How immigration works

January 3rd, 2021

A brief history of immigration 

Immigration shapes a large part of the self-conception of the United States of America. We pride ourselves on being “a nation of immigrants,” which is true in some sense. But this phrase erases both the native populations who lived in this land before Europeans arrived and the forced migration of enslaved Africans who were brought here in chains. Despite its importance to our national identity, attitudes toward immigrants and immigration policy in the United States have vacillated wildly between welcome and restriction.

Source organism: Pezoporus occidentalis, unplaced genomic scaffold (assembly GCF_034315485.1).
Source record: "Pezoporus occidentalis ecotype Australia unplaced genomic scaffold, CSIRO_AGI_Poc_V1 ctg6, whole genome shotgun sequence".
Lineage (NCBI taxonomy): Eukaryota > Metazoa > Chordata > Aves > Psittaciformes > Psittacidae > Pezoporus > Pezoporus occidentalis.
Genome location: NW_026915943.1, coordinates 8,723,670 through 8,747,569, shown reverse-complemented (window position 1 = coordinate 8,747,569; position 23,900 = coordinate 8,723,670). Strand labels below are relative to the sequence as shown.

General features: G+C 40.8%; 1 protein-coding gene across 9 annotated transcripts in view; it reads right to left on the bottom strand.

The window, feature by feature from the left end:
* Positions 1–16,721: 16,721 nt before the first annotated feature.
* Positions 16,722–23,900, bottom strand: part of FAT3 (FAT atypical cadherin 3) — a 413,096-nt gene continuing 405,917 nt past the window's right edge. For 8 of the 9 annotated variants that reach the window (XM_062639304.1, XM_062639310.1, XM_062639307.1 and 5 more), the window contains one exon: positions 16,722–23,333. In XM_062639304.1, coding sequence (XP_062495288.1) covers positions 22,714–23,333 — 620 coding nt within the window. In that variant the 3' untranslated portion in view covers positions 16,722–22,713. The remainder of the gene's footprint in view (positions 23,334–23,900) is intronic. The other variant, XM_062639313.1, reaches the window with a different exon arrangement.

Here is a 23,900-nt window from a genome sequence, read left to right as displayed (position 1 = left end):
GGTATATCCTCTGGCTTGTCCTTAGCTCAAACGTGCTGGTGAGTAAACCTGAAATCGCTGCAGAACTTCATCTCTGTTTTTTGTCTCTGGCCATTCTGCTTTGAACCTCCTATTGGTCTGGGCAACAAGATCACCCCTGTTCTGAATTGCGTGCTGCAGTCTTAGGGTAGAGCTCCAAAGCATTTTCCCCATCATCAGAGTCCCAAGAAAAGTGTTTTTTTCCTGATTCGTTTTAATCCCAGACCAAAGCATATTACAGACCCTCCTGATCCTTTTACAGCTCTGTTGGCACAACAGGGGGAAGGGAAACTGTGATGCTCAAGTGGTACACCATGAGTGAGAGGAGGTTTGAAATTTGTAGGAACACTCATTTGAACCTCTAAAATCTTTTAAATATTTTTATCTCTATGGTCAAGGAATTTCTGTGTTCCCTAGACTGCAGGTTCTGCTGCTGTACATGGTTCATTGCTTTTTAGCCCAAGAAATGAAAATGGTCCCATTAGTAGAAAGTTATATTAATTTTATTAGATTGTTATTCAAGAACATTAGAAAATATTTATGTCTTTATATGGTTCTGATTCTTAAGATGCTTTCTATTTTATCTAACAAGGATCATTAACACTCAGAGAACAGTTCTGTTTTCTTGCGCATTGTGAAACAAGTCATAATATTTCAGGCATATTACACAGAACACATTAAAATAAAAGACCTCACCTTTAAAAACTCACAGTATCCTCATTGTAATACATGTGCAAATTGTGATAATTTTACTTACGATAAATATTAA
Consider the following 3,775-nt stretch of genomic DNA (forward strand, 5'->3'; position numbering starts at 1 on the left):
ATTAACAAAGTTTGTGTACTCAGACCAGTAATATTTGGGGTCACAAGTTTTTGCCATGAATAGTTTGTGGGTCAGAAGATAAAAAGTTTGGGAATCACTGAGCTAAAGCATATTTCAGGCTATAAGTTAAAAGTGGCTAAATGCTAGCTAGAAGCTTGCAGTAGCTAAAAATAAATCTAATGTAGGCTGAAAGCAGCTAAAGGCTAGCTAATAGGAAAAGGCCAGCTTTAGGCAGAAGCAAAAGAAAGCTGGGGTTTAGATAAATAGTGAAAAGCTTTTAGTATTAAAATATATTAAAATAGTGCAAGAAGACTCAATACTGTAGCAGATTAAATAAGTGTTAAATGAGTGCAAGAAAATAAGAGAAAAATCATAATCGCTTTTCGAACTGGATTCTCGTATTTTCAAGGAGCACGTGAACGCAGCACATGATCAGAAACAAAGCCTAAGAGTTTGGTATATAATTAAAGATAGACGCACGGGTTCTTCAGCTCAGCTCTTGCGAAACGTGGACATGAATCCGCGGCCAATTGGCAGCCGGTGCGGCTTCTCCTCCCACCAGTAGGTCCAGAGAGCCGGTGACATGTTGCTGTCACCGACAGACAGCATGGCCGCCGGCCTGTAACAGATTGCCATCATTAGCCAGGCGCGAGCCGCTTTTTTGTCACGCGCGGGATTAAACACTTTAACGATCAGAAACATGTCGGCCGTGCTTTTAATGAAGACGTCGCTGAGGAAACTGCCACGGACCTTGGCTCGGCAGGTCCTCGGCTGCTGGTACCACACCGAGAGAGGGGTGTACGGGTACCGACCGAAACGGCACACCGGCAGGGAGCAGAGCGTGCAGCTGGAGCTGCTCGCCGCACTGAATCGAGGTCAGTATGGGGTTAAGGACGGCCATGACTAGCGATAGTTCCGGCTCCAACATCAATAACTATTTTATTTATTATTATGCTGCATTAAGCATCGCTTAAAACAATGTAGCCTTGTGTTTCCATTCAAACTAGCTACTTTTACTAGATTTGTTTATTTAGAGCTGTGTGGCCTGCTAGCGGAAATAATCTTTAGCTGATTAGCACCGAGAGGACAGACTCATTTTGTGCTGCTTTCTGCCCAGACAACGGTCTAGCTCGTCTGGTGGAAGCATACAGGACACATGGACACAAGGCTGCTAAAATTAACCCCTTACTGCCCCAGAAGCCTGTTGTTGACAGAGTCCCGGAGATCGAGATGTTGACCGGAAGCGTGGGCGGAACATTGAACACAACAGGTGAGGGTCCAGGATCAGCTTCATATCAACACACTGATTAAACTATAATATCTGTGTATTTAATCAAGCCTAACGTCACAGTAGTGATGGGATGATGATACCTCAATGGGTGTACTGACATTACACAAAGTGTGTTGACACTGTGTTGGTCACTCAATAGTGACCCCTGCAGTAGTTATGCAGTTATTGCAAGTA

The Naturalization Act of 1790 was the first law passed by Congress regarding citizenship. It granted citizenship to any free white person “of good character” who had been living in the United States for two years or longer. Citizenship ensured constitutional protections like the right to vote, the ability to testify in court, and the right to own property. After the War of 1812 and the reestablishment of peace with Britain, the first major wave of immigration from Western Europe began and lasted until the Civil War. Between 1820 and 1860, Irish immigrants accounted for about a third of all immigration. More than five million Germans also arrived, settling primarily in the Midwest. This influx also spurred the formation of the first anti-immigration political party, the Know-Nothings.